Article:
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    Canada, a World Leader in Climate Rules


    Canada – A Leader in Global Climate Rules

    A study published in Canada’s Natural Sciences and Engineering Journal says Canada is a world leader in climate rules. The study done by a University of Calgary Associate Professor and Chair of Canada Research in Energy Technology, Joule Bergerson and her colleagues at Stanford University, analyzed how much carbon was contained in oil from nearly 9,000 oilfields in 90 countries, representing about 98 % of global production. Using data from satellites, industry, government and previous research, they also estimated how much methane and other greenhouse gases were released along with the oil.

    The calculation showed that even though Canadian oil was the fourth most carbon-intensive, the industry as a whole is one of the most regulated industries in the world.

    Not all oil weighs equally on the scales of climate change.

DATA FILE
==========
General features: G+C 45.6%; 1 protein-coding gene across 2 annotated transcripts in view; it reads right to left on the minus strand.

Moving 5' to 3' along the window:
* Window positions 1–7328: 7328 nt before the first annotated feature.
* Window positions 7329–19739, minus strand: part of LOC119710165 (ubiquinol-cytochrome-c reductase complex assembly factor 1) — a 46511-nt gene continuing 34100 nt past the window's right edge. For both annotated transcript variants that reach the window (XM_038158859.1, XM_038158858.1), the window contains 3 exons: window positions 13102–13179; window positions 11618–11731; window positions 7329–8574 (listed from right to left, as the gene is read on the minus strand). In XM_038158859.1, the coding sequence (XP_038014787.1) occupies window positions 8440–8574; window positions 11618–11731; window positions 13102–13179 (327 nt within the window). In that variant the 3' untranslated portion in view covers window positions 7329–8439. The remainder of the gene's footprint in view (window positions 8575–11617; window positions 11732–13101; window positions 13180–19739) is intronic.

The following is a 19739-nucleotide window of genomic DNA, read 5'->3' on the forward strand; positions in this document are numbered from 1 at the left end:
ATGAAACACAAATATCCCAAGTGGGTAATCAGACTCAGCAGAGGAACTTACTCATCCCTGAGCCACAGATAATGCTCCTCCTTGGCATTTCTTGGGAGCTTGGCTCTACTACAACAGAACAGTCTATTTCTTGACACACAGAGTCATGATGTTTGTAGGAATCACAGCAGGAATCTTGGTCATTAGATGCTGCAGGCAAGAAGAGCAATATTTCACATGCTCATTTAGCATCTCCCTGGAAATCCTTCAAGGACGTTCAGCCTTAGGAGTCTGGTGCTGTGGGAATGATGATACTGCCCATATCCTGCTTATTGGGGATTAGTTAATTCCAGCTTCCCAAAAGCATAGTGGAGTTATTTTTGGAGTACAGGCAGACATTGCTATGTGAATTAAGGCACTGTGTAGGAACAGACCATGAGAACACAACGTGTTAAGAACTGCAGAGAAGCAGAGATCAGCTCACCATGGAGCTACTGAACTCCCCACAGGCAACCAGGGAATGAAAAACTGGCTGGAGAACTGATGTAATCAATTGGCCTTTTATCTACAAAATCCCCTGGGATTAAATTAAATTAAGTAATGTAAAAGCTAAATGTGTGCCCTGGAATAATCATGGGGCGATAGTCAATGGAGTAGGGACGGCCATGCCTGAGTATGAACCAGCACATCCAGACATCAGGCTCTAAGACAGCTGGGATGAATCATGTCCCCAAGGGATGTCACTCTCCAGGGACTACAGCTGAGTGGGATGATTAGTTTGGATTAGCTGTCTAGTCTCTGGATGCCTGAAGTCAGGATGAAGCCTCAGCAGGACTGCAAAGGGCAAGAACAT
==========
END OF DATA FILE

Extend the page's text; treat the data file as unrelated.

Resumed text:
“Everybody talks about heavy crude oil, oil sands and unconventional resources, but nothing drives up carbon intensity like the practice of routinely burning, or flaring, natural gas.” said study author Mohammad Masnadi, a postdoctoral researcher at Stanford University’s School of Earth, Energy & Environmental Sciences.

    The study showed that about half of the highest-carbon oil comes from fields with high rates of flaring and venting. Gas flaring is a combustion device to burn associated, unwanted or excess gases and liquids released during normal or unplanned over-pressuring operation in many industrial processes, such as oil-gas extraction, refineries, chemical plants, coal industry and landfills.

    Globally, gas flaring has increased steadily from 2010. In 2018, four countries were responsible for almost 50 percent of all flared gas: Russia for 15 %, Iraq 12%, Iran 12 %, and the United State 10%. The top 10 flaring countries—a list that also includes Algeria, Angola, Libya, Mexico, Nigeria, and Venezuela—were responsible for nearly 75% of global flaring. Gas flaring emits more than 350 million tons of carbon dioxide in a year, according to the World Bank. That’s equivalent to the carbon emissions of 90 coal-fired power plants, emissions of almost 75 million cars or 25% of the annual gas consumption in the United States.